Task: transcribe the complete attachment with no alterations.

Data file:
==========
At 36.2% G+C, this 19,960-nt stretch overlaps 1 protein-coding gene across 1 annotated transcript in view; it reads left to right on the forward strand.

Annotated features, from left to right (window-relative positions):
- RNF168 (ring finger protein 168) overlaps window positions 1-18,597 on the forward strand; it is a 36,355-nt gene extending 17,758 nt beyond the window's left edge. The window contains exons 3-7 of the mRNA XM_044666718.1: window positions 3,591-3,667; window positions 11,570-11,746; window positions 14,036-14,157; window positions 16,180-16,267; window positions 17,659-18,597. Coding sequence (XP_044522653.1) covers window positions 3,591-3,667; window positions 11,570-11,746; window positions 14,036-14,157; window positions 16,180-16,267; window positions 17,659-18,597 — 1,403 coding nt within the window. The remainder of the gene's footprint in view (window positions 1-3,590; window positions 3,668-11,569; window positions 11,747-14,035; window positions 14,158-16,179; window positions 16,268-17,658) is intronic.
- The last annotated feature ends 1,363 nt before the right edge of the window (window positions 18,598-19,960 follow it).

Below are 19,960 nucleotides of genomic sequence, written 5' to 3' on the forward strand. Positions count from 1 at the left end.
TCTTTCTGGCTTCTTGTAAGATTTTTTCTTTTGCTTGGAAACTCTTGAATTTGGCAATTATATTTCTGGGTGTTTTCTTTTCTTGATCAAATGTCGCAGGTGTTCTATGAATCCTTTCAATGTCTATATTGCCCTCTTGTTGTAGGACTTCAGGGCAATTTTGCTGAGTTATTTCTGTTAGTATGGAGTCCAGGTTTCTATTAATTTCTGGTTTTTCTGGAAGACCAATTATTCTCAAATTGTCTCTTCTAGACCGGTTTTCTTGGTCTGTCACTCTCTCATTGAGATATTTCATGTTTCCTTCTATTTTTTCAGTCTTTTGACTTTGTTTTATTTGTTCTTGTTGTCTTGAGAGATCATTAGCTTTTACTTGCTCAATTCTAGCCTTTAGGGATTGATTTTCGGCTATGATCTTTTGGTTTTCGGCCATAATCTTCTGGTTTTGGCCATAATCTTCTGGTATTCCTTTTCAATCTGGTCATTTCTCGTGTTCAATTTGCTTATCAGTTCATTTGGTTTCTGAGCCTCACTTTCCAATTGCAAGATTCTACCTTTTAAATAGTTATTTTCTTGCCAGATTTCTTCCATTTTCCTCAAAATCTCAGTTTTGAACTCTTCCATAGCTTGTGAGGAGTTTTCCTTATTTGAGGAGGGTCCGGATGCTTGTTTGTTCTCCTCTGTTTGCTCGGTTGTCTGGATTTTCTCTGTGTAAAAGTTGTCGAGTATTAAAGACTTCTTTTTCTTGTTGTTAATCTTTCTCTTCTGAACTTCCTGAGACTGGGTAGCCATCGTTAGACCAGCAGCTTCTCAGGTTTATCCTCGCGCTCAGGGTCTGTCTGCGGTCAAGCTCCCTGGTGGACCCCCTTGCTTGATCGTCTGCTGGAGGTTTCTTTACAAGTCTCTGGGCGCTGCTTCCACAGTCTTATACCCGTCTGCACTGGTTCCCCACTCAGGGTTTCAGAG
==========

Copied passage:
At 36.2% G+C, this 19,960-nt stretch overlaps 1 protein-coding gene across 1 annotated transcript in view; it reads left to right on the forward strand.

Annotated features, from left to right (window-relative positions):
- RNF168 (ring finger protein 168) overlaps window positions 1-18,597 on the forward strand; it is a 36,355-nt gene extending 17,758 nt beyond the window's left edge. The window contains exons 3-7 of the mRNA XM_044666718.1: window positions 3,591-3,667; window positions 11,570-11,746; window positions 14,036-14,157; window positions 16,180-16,267; window positions 17,659-18,597. Coding sequence (XP_044522653.1) covers window positions 3,591-3,667; window positions 11,570-11,746; window positions 14,036-14,157; window positions 16,180-16,267; window positions 17,659-18,597 — 1,403 coding nt within the window. The remainder of the gene's footprint in view (window positions 1-3,590; window positions 3,668-11,569; window positions 11,747-14,035; window positions 14,158-16,179; window positions 16,268-17,658) is intronic.
- The last annotated feature ends 1,363 nt before the right edge of the window (window positions 18,598-19,960 follow it).

Below are 19,960 nucleotides of genomic sequence, written 5' to 3' on the forward strand. Positions count from 1 at the left end.
TCTTTCTGGCTTCTTGTAAGATTTTTTCTTTTGCTTGGAAACTCTTGAATTTGGCAATTATATTTCTGGGTGTTTTCTTTTCTTGATCAAATGTCGCAGGTGTTCTATGAATCCTTTCAATGTCTATATTGCCCTCTTGTTGTAGGACTTCAGGGCAATTTTGCTGAGTTATTTCTGTTAGTATGGAGTCCAGGTTTCTATTAATTTCTGGTTTTTCTGGAAGACCAATTATTCTCAAATTGTCTCTTCTAGACCGGTTTTCTTGGTCTGTCACTCTCTCATTGAGATATTTCATGTTTCCTTCTATTTTTTCAGTCTTTTGACTTTGTTTTATTTGTTCTTGTTGTCTTGAGAGATCATTAGCTTTTACTTGCTCAATTCTAGCCTTTAGGGATTGATTTTCGGCTATGATCTTTTGGTTTTCGGCCATAATCTTCTGGTTTTGGCCATAATCTTCTGGTATTCCTTTTCAATCTGGTCATTTCTCGTGTTCAATTTGCTTATCAGTTCATTTGGTTTCTGAGCCTCACTTTCCAATTGCAAGATTCTACCTTTTAAATAGTTATTTTCTTGCCAGATTTCTTCCATTTTCCTCAAAATCTCAGTTTTGAACTCTTCCATAGCTTGTGAGGAGTTTTCCTTATTTGAGGAGGGTCCGGATGCTTGTTTGTTCTCCTCTGTTTGCTCGGTTGTCTGGATTTTCTCTGTGTAAAAGTTGTCGAGTATTAAAGACTTCTTTTTCTTGTTGTTAATCTTTCTCTTCTGAACTTCCTGAGACTGGGTAGCCATCGTTAGACCAGCAGCTTCTCAGGTTTATCCTCGCGCTCAGGGTCTGTCTGCGGTCAAGCTCCCTGGTGGACCCCCTTGCTTGATCGTCTGCTGGAGGTTTCTTTACAAGTCTCTGGGCGCTGCTTCCACAGTCTTATACCCGTCTGCACTGGTTCCCCACTCAGGGTTTCAGAG